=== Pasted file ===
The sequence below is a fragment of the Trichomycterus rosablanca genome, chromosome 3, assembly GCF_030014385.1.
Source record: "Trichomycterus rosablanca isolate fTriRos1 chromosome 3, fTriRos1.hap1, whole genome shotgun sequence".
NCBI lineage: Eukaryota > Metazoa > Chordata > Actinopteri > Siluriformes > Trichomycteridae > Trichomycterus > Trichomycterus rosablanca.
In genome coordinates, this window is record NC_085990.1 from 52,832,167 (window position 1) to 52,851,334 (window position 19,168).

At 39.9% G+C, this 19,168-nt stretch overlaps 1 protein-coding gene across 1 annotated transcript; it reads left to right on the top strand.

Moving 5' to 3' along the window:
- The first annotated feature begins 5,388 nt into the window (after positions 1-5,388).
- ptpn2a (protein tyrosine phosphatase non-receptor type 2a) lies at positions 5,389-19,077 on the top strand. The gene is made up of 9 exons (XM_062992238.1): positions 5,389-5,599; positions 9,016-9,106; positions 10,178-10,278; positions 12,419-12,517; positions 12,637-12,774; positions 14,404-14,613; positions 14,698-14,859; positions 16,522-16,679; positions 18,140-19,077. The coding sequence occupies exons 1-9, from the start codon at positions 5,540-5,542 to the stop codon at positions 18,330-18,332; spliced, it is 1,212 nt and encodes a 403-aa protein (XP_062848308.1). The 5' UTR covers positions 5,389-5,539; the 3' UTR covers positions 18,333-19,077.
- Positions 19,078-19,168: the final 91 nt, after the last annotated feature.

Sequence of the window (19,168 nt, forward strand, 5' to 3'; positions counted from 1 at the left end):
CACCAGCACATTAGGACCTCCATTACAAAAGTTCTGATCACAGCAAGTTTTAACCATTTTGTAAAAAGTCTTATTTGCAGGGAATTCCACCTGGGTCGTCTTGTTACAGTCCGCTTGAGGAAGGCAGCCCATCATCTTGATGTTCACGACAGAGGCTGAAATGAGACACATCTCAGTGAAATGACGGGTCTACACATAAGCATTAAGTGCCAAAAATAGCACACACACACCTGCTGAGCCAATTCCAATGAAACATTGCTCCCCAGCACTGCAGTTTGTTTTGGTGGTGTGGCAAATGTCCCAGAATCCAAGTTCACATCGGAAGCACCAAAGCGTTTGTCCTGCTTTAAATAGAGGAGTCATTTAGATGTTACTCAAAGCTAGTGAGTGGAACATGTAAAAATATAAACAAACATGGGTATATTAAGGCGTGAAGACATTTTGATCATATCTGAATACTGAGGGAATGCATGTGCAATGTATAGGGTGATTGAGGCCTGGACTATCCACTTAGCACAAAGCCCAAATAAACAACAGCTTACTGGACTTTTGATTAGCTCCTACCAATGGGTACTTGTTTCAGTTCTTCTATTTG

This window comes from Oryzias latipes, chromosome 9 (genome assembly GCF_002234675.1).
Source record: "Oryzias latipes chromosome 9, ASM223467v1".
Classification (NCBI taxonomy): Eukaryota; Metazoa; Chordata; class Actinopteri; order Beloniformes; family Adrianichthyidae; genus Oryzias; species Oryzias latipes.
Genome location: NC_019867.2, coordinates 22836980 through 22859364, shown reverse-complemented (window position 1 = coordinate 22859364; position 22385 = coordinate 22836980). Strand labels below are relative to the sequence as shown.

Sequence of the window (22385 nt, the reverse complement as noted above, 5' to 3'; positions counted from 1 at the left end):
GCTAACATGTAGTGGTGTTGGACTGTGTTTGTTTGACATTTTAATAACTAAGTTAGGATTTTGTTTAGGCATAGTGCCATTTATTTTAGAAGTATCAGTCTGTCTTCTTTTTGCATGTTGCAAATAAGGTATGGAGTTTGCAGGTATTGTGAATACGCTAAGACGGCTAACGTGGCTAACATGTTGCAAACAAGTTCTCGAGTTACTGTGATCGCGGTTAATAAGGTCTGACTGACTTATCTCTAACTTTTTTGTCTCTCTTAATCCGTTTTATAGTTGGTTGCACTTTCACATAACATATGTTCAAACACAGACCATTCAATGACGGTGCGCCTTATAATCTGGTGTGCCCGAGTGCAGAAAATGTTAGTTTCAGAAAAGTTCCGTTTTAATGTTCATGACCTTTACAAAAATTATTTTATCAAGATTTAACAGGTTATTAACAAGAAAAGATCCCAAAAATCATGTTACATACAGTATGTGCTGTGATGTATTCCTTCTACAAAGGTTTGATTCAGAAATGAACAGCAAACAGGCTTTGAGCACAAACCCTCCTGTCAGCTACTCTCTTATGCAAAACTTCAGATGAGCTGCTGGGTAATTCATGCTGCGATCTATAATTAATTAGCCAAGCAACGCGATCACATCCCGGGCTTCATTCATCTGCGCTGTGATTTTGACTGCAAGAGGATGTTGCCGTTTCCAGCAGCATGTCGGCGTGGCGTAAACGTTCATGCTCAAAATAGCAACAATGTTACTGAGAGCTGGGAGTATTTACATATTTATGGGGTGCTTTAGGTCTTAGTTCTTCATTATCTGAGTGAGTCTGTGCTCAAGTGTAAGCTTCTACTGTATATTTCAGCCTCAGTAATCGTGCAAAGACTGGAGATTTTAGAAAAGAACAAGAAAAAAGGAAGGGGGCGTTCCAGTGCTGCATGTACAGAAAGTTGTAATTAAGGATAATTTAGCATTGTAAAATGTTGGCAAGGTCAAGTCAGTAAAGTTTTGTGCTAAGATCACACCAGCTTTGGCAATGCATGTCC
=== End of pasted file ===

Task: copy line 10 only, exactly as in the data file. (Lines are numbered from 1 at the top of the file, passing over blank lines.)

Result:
Sequence of the window (19,168 nt, forward strand, 5' to 3'; positions counted from 1 at the left end):